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Cat's Cradle Blog

The New York Intellectuals: “Commentary” and “Partisan Review”

Commentary magazineThe New York Times Book Review (August 1, 2010) yesterday published “Turning Right,” a review of two new books.  It captured my attention with its focus on the Jewish intellectual journal Commentary and its long-time editor, Norman Podhoretz.   I find the monthly Commentary and its cohort, Partisan Review, to be fascinating, especially issues from the 1940s, 1950s, and 1960s.  Whenever possible, I add them to inventory. 

See our current list of Commentary here, and Partisan Review there.

Commentary, Partisan Review, and others of their genre represented the voice of American intellectuals who understood they were outside the mainstream.  Their role was to offer critcism of the culture within which they lived.  Intellectual forces collaborated and sometimes collided in their pages. 

Commentary, published by the American Jewish Committee, provided a platform for Isaac Bashevis Singer as well as James Baldwin and many prominent and lesser known writers (a young homemaker-writer named Ethel Rosenberg published a short piece there in the 1940s). Its debates addressed the formation and sustenance of the new Israeli state as well as the issues of race in America. 

Partisan ReviewJean-Paul Sartre, Hannah Arendt, and many other influential postwar philosophers and critics graced the pages of Partisan Review with their extraordinary work. 

Both periodicals struggled with the constraints of the McCarthy era, when “outside the mainstream” often meant “outside the safe zone.”   Some principals, like Norman Podhoretz, shifted their political leanings from left to right over a long career in changing times.  Ideas have always evolved in response to events (and vice versa sometimes).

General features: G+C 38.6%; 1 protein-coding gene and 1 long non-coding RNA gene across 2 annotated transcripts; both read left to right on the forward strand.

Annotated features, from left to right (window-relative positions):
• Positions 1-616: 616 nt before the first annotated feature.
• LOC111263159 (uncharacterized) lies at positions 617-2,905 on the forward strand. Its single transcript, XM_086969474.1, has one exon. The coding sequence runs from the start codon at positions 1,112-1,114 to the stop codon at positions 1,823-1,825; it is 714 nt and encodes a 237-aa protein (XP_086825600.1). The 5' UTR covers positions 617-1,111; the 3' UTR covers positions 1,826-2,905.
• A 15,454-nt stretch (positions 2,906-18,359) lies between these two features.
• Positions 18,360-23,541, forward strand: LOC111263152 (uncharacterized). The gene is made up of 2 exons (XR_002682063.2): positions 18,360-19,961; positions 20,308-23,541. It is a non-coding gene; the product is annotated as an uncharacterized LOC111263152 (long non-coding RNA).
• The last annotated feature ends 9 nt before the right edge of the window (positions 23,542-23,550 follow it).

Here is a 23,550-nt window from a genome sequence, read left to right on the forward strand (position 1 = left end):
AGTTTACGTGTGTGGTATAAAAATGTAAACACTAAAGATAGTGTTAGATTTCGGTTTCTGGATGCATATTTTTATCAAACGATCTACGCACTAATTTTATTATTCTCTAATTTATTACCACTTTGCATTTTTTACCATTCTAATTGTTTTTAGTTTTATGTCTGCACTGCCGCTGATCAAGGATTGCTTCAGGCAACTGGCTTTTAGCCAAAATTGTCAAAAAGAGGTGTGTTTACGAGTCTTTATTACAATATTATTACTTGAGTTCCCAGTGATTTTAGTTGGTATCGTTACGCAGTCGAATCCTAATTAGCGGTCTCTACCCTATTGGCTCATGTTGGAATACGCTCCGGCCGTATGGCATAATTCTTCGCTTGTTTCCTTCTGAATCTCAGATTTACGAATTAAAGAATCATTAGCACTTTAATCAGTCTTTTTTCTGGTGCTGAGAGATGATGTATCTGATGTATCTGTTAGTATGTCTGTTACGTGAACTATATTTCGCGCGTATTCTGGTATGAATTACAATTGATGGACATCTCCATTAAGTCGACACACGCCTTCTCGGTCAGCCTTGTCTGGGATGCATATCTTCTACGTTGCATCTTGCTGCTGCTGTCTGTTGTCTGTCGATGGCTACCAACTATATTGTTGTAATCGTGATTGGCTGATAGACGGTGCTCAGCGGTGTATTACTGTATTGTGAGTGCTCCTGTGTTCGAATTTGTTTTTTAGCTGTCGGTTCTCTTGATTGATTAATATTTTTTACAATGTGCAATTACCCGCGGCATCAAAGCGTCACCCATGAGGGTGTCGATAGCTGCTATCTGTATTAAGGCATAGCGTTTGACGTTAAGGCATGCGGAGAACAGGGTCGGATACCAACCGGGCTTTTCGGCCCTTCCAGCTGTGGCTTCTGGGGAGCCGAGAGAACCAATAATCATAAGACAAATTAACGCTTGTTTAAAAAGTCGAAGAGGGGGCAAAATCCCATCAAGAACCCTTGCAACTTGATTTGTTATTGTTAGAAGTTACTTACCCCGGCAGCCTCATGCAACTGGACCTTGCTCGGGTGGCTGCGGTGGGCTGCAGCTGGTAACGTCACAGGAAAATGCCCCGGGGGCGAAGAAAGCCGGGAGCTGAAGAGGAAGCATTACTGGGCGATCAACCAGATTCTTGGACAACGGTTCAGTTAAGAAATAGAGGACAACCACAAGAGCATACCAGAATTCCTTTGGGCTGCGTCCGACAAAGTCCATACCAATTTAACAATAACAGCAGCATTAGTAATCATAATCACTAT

To enter the pages of either of these publications is to enter the world of what used to be called the “New York Intellectual.”  Well crafted, well argued essays and opinion columns were the order of the day.  

Other intellectual journals of the last half of the 20th century included the New Left Review (a latecomer in the 1960s, published in Britain) and the Kenyon Review (for literary folk).   There were many others, of course.

Taken together, they remind us that intellectual life in the United States – the anti-intellectualism that often marks our public discourse to the contrary – was flourishing even under the constraints of the Red Scare and the angst of the Vietnam era.

See a full list of our periodicals in stock, with new titles being added daily to our inventory.

Kathy Carter at Cat’s Cradle Books

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